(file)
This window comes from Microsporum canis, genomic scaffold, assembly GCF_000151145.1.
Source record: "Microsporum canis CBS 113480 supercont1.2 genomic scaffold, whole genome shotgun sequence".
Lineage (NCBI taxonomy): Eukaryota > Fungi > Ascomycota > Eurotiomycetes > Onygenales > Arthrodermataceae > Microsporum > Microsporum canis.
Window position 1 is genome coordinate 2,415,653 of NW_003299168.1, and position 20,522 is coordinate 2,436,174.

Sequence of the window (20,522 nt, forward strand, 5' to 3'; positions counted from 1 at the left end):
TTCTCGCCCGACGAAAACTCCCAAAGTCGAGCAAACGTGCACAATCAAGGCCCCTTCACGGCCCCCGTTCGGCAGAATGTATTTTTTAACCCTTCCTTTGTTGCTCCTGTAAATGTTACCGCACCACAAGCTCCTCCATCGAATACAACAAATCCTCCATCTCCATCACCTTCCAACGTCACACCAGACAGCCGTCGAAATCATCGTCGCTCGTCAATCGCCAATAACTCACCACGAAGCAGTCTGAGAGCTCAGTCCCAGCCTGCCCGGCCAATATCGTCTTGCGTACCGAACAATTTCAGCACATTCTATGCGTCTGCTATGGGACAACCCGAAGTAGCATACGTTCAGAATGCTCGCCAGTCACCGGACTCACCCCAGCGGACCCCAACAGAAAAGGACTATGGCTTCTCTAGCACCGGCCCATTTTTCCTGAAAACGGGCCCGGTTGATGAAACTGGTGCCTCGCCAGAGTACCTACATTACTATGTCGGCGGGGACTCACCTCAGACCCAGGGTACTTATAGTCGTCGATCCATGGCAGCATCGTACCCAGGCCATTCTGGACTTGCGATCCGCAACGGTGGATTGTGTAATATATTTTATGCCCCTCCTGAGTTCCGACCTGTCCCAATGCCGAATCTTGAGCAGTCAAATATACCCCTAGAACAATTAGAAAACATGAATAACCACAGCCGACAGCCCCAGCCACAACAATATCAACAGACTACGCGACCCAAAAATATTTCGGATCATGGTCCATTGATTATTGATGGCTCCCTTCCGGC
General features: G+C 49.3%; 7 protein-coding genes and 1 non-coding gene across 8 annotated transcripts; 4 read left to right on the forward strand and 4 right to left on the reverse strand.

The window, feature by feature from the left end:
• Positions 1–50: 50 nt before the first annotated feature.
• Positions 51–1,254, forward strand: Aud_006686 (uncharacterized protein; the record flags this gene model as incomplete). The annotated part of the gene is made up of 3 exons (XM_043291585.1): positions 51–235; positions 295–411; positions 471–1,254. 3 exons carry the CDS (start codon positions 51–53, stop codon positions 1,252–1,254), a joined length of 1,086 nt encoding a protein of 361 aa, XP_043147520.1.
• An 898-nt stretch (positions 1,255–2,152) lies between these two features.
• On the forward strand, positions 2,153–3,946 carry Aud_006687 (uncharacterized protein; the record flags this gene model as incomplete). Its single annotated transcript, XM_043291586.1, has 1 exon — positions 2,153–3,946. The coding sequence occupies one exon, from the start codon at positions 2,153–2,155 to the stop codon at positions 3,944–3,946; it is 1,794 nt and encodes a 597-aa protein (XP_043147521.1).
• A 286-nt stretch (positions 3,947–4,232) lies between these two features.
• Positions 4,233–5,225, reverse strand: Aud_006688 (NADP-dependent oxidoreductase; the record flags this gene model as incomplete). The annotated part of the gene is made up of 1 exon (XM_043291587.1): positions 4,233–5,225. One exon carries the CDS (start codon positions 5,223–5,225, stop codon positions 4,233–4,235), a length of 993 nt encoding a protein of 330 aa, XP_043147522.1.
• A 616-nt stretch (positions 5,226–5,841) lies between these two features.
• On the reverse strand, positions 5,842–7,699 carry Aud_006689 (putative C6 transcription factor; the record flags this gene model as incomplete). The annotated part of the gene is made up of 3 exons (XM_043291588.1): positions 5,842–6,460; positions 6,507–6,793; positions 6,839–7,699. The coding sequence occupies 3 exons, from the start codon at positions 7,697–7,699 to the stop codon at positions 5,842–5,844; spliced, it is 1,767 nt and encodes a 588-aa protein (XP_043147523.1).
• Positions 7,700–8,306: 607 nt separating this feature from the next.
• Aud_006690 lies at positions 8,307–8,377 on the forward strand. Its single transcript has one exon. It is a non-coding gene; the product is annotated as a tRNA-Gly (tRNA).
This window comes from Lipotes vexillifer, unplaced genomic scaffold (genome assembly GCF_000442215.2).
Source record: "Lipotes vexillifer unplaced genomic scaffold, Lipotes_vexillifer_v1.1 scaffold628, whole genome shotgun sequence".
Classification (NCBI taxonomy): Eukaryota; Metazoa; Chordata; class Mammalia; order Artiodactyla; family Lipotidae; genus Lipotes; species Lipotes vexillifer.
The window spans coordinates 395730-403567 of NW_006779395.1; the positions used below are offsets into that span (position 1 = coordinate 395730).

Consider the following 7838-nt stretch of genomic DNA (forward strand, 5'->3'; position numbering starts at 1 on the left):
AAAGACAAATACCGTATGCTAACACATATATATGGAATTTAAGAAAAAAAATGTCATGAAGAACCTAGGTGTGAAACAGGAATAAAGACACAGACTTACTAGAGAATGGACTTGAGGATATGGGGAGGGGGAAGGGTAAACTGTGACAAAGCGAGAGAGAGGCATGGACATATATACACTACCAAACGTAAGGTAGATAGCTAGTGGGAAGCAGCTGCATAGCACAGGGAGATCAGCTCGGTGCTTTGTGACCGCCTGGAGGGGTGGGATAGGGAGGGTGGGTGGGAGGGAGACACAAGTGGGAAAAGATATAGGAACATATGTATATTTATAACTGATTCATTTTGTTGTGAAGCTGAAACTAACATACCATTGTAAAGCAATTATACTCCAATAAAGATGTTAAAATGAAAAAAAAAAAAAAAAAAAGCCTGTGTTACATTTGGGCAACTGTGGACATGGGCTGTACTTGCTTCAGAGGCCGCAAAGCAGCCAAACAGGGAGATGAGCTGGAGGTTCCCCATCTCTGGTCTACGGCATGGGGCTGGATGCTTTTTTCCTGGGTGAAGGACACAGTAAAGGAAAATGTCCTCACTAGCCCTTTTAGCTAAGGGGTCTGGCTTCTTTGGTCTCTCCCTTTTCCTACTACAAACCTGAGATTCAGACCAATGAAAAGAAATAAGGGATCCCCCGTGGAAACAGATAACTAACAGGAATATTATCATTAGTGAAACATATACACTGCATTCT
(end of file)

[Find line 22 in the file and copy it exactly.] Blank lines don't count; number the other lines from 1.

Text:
The window spans coordinates 395730-403567 of NW_006779395.1; the positions used below are offsets into that span (position 1 = coordinate 395730).